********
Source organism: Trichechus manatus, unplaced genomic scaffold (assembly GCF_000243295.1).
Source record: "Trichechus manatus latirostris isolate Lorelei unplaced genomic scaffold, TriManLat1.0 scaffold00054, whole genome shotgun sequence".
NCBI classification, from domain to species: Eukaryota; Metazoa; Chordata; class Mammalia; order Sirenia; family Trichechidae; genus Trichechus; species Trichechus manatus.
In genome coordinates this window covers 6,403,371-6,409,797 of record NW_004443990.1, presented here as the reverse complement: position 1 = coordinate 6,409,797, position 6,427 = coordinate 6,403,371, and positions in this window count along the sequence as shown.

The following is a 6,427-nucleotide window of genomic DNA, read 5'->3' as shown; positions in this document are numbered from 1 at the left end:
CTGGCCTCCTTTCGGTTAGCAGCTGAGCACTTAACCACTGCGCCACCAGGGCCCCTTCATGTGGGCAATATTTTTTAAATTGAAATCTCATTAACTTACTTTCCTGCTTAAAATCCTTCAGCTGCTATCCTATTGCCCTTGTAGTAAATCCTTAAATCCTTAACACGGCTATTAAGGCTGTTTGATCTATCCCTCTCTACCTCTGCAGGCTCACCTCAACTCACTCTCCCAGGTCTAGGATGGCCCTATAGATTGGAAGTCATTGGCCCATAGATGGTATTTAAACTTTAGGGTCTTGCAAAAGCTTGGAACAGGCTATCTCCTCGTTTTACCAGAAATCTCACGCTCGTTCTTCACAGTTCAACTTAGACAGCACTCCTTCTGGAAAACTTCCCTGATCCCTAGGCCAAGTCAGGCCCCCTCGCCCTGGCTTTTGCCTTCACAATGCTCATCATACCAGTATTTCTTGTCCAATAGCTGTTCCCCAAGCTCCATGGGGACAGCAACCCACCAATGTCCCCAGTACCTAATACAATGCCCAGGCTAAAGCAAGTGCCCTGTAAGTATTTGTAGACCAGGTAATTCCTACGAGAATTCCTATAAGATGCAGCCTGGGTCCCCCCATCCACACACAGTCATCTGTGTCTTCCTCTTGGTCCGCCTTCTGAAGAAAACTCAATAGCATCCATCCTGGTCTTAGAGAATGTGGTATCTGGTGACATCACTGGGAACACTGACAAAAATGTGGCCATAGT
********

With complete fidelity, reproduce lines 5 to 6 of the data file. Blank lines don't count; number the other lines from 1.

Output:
The following is a 6,427-nucleotide window of genomic DNA, read 5'->3' as shown; positions in this document are numbered from 1 at the left end:
CTGGCCTCCTTTCGGTTAGCAGCTGAGCACTTAACCACTGCGCCACCAGGGCCCCTTCATGTGGGCAATATTTTTTAAATTGAAATCTCATTAACTTACTTTCCTGCTTAAAATCCTTCAGCTGCTATCCTATTGCCCTTGTAGTAAATCCTTAAATCCTTAACACGGCTATTAAGGCTGTTTGATCTATCCCTCTCTACCTCTGCAGGCTCACCTCAACTCACTCTCCCAGGTCTAGGATGGCCCTATAGATTGGAAGTCATTGGCCCATAGATGGTATTTAAACTTTAGGGTCTTGCAAAAGCTTGGAACAGGCTATCTCCTCGTTTTACCAGAAATCTCACGCTCGTTCTTCACAGTTCAACTTAGACAGCACTCCTTCTGGAAAACTTCCCTGATCCCTAGGCCAAGTCAGGCCCCCTCGCCCTGGCTTTTGCCTTCACAATGCTCATCATACCAGTATTTCTTGTCCAATAGCTGTTCCCCAAGCTCCATGGGGACAGCAACCCACCAATGTCCCCAGTACCTAATACAATGCCCAGGCTAAAGCAAGTGCCCTGTAAGTATTTGTAGACCAGGTAATTCCTACGAGAATTCCTATAAGATGCAGCCTGGGTCCCCCCATCCACACACAGTCATCTGTGTCTTCCTCTTGGTCCGCCTTCTGAAGAAAACTCAATAGCATCCATCCTGGTCTTAGAGAATGTGGTATCTGGTGACATCACTGGGAACACTGACAAAAATGTGGCCATAGT